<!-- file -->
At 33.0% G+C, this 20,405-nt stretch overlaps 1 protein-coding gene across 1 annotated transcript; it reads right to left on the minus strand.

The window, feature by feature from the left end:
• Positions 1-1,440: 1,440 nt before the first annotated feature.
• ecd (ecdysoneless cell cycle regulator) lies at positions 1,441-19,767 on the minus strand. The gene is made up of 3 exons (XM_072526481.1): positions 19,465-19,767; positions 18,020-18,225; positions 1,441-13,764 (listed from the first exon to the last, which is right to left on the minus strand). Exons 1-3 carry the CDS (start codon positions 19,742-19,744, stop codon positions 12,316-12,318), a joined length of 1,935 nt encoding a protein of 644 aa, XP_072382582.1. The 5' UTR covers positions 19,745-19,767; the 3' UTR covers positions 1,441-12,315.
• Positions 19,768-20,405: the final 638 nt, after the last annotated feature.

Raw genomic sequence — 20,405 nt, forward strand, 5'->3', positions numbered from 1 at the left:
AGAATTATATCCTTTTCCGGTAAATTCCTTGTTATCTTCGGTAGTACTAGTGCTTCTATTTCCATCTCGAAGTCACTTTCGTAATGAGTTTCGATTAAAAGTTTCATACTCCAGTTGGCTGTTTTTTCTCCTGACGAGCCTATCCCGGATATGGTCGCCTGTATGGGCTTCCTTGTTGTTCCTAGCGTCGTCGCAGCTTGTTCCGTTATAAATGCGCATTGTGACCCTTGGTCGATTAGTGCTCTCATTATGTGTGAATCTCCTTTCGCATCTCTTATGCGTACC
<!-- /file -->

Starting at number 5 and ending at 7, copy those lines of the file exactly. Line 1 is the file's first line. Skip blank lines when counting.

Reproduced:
• Positions 19,768-20,405: the final 638 nt, after the last annotated feature.

Raw genomic sequence — 20,405 nt, forward strand, 5'->3', positions numbered from 1 at the left:
AGAATTATATCCTTTTCCGGTAAATTCCTTGTTATCTTCGGTAGTACTAGTGCTTCTATTTCCATCTCGAAGTCACTTTCGTAATGAGTTTCGATTAAAAGTTTCATACTCCAGTTGGCTGTTTTTTCTCCTGACGAGCCTATCCCGGATATGGTCGCCTGTATGGGCTTCCTTGTTGTTCCTAGCGTCGTCGCAGCTTGTTCCGTTATAAATGCGCATTGTGACCCTTGGTCGATTAGTGCTCTCATTATGTGTGAATCTCCTTTCGCATCTCTTATGCGTACC